1. You bring up a lot of great points in this post. I bought a nook over the summer and I'm glad I have it, even though I still do most of my reading with physical copies of books. As you pointed out, if something happens to it I can go to Barnes and Noble to get it checked out, the storage space is incredible and I'm not tied down to Barnes and Noble, and it's super convenient. Here is one more idea: This past week I needed to purchase a book in order to write a final paper for one of my classes. I needed the book immediately and none of my local bookstores or libraries had it. So I went to the B&N's website, downloaded the book, and today I'm almost finished with it. Now that's convenience!

  2. It's true! Convenience is a major factor. If I happen to get stuck in a snow storm (which happens in Ohio) I never have to worry about not having reading material.

    I also forgot to mention the new LendMe program that B&N is trying out. I approve of this, because you can lend real books, so why wouldn't you be able to lend eBooks? I know they're only doing this on select titles at the moment, but I see this has a very positive thing and I don't think anyone else is doing it.

  3. I bought mine back in February, and have purchased/downloaded maybe 40 books so far. I have found, though, that since I got an iPad in June, I've read many more of my nook books on the nook app for iPad than I do on my actual nook. It is much easier to make notes or highlight passages (something I do a lot) on the iPad than on the nook itself.

    I have used the lend feature several times and found it easy & "painless." last I heard you can only lend a book one time though. I also like the size and feel of the nook.

    Glad to see a librarian who is NOT afraid of e-reading, too. Enjoy your nook!

  4. great post, amy. you break down the "fears" of ebooks more coherently than i ever could (and i have this conversation almost every day of my life!). sounds like the nook is working out awesomely. i bought my kindle for school, so i could convert peer stories and class articles into pdfs and not have to spend money on ink and paper to print them out. it's mostly worked out. a lot of books i want aren't ebooks yet, and my job lets me buy physical books so cheaply, i don't see myself ever going completely ebook. i also bought the hunger games series in ebook format because i was kind of embarrassed, and then they turned out so dang good i just couldn't stop reading (though i haven't finished mockingjay yet; i guess i got burned out after reading nonstop for two days). yay! technology. (and yay! you!)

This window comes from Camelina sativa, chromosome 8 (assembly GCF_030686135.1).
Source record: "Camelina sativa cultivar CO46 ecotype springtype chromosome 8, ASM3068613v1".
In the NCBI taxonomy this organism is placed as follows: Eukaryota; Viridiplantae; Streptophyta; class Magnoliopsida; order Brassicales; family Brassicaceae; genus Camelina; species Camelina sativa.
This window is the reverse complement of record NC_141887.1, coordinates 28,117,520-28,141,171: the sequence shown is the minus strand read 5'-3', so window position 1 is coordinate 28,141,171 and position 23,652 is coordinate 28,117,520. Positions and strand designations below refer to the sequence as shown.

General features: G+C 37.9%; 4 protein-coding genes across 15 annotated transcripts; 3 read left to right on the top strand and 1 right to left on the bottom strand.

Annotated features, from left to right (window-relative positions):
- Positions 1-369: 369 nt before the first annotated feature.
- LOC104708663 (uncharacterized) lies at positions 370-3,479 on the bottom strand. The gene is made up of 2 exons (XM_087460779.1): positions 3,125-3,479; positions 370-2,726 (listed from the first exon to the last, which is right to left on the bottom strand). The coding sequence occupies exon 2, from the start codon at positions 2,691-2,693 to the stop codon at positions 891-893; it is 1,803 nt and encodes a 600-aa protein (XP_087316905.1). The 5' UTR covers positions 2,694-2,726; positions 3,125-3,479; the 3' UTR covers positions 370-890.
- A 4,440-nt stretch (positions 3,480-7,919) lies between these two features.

5. bibliophilica,

    Hi! I can't afford an iPad, and I don't think I really want one. At the moment I don't have a need for it, and if I'm going to be using it for business it seems a netbook would be a little more productive for me. We'll see about that. I do like my toys.

    I don't see the need to be afraid of eReading. It's an alternative to traditional reading, not a replacement of it. Books still provide the best preservation of information (besides microfilm) and are still the easiest means of reading material. eReaders are certainly easy to use, but I doubt anyone would argue that the book is easier still.

    Thanks for the compliment. I hear all the time about the death of the book and libraries and it makes me roll my eyes every time. Libraries have been around for centuries. No one is saying that sexbots will be the end of prostitution, so we really need to stop freaking out. People will still need libraries, they just might not look like the libraries of today.

  6. I've been toying with the idea of getting an e-reader for awhile, and I particularly like the nook for the aesthetics (and I tend to frequent B&N; it's my 'happy place'). I mostly want it for easy access to e-galleys. Have you tested it with NetGalley?

  7. Julia,

    I _haven't_ yet, but I am really, really looking forward to it. I'm on a borrowed laptop so I can't download the software needed to open and export the galleys from Netgalley. I should maybe try to run it off my flashdrive and see if I can work it that way. NetGalley claims that it's compatible, and I don't see why it wouldn't be. I'll try to keep you updated on this issue and I'll be testing this soon. I will say that the battery life isn't as good as I had hoped, but should still satisfy everyone but the binging-est of readers. And really, how hard is it to find an outlet nowadays?